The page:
Looking for some ways to challenge your advanced mathematicians? If you’d like to keep them on the same topic as the rest of your class consider increasing the complexity of your current unit. If they’re in need of more advanced curriculum to keep their creativity flowing, try to bring in novel ways of looking at math.
Need to give certain students a bit of a boost (or convince them of the necessity of showing their work)? Try increasing the complexity of their practice problems.
Replace Integers With Fractions or Decimals
Increase complexity by replacing integers with fractions or decimals (depending on your students’ background knowledge). Even with primary students, don’t be afraid to let them play with fractions or decimals. Keep it light and encourage their natural intuition.
Combine Fractions and Decimals
If your students are capable, incorporate both decimals and fractions into the same exercises. This will require conversions and develop some problem-solving sense (is it easier to convert to decimals or fractions?). Then, for the icing on the cake, demand solutions in both decimal and fractional form.
Make Estimation Real
I think estimation is a highly valuable tool, yet most students don’t know how to actually use it. Bring in real data and don’t simplify the numbers. Use these “ugly” numbers to teach the true value of estimation and develop students’ intuition when working with math.
Are you working with percents? Tell students that Kobe Bryant‘s career free throw percentage is 83.8%. Ask them to estimate how many free throws they’d expect him to make out of 210 shots. Don’t allow paper, pen, or calculators. Then have students check how close they were. Encourage discussion about how students rounded numbers and how it affected their estimation.
Besides increasing the complexity of your current math unit, try to bring in new ways to look at math. All of these ideas would make great compacting activities or options for an extension menu.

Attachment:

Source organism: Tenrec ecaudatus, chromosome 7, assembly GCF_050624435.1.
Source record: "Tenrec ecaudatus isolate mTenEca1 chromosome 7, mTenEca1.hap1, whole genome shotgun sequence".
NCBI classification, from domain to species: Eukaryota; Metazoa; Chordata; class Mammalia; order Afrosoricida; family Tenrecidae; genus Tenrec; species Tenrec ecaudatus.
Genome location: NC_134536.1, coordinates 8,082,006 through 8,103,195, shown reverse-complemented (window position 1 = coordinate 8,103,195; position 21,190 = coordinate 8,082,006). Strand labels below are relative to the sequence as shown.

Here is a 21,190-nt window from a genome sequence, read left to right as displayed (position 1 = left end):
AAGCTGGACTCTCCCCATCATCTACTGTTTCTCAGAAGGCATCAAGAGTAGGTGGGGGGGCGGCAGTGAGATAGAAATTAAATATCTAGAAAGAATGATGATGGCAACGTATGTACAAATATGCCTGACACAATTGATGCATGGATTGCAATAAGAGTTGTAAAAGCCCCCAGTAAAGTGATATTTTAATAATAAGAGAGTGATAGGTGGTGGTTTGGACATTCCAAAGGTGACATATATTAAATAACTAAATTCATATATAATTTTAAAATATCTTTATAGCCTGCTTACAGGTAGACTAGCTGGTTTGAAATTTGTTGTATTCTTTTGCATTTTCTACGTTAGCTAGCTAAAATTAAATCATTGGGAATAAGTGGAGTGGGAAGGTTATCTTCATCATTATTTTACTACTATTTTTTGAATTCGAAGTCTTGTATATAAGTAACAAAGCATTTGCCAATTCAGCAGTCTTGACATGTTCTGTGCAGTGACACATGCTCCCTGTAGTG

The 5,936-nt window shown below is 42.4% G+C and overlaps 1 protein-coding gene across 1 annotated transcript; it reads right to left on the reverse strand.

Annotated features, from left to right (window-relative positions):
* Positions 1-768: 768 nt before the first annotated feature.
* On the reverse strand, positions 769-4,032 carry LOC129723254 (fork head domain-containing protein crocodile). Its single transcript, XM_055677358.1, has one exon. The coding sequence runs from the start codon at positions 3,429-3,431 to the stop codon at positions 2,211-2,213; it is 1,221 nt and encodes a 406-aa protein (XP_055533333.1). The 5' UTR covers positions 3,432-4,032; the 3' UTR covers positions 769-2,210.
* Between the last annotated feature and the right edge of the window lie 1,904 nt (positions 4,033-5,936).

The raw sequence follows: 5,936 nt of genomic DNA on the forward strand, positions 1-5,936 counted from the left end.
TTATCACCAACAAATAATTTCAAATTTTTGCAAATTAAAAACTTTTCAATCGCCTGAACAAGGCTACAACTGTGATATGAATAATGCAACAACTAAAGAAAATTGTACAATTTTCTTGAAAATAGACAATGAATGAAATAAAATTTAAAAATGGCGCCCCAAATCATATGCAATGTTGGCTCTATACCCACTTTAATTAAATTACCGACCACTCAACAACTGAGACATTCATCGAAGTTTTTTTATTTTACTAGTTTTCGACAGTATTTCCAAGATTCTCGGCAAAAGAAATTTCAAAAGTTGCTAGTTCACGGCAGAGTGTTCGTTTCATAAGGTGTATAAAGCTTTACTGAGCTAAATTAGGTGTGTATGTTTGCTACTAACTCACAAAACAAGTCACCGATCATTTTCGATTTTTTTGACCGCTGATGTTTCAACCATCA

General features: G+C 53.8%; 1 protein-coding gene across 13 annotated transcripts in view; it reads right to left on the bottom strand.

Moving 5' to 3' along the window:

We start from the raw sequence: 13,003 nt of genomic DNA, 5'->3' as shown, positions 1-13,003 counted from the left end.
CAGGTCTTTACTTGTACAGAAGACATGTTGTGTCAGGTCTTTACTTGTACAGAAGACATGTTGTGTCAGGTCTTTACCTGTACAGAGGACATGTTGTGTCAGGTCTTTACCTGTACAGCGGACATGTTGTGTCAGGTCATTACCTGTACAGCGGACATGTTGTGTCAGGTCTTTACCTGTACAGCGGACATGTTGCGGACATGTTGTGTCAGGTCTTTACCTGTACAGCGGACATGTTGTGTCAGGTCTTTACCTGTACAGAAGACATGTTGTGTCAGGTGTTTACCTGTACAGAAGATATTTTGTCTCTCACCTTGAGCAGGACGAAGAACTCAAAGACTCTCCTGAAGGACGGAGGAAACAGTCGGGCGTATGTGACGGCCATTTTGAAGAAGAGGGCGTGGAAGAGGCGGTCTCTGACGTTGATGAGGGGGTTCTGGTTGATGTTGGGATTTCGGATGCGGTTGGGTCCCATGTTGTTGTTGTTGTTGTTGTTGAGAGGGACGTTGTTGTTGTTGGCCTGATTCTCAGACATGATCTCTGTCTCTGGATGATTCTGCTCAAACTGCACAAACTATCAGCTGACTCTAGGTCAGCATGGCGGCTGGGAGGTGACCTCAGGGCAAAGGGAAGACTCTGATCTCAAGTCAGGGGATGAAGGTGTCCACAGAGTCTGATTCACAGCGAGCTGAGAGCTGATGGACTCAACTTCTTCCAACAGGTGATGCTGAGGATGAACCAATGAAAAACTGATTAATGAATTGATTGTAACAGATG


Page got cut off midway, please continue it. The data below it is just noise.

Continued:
Try Arithmetic With Non-Decimal Systems
This will really twist students’ minds and possibly create a deeper understanding of our own decimal, or base ten, number system.
Computers use a base two system known as binary in which there are only two numeric symbols: 0 and 1. As a result, when you add 1 + 1, there is no 2. Instead, you regroup and reach 10. Here’s a fantastic use of the Socratic Method to teach binary.
The following are correct equations in binary:
- 1 + 1 = 10 (10 is equivalent to 2 in decimal)
- 10 + 10 = 100 (same as 2 + 2 = 4 in decimal)
- 10 – 1 = 1
Hexadecimal (or base sixteen) is also commonly used in computer science and uses sixteen numerals (0 through 9 and A – F). In this system A is equivalent to our 10. Here are some true equations in hexadecimal:
- 9 + 1 = A (since A is the 11th numeral)
- A + 1 = B
- B – A = 1
- B + A = 15
Historical Use Of Non-Decimal Systems
These non-decimal systems are not restricted to computers. The Mayan’s used a base twenty system while the Babylonians used a base sixty system. Imagine having sixty distinct numeric symbols! How would it change arithmetic?
Non-Arabic Numeral Systems
In the same vein, increase students appreciation of our Arabic system by trying arithmetic using Roman Numerals. Or investigate how did Chinese used number rods to perform arithmetic. Look into the abacus and its use as an early calculator.
These activities make great explorations for students who have already demonstrated mastery of grade-level standards and will encourage them to think about math from multiple points of view.
Photo by Ardonik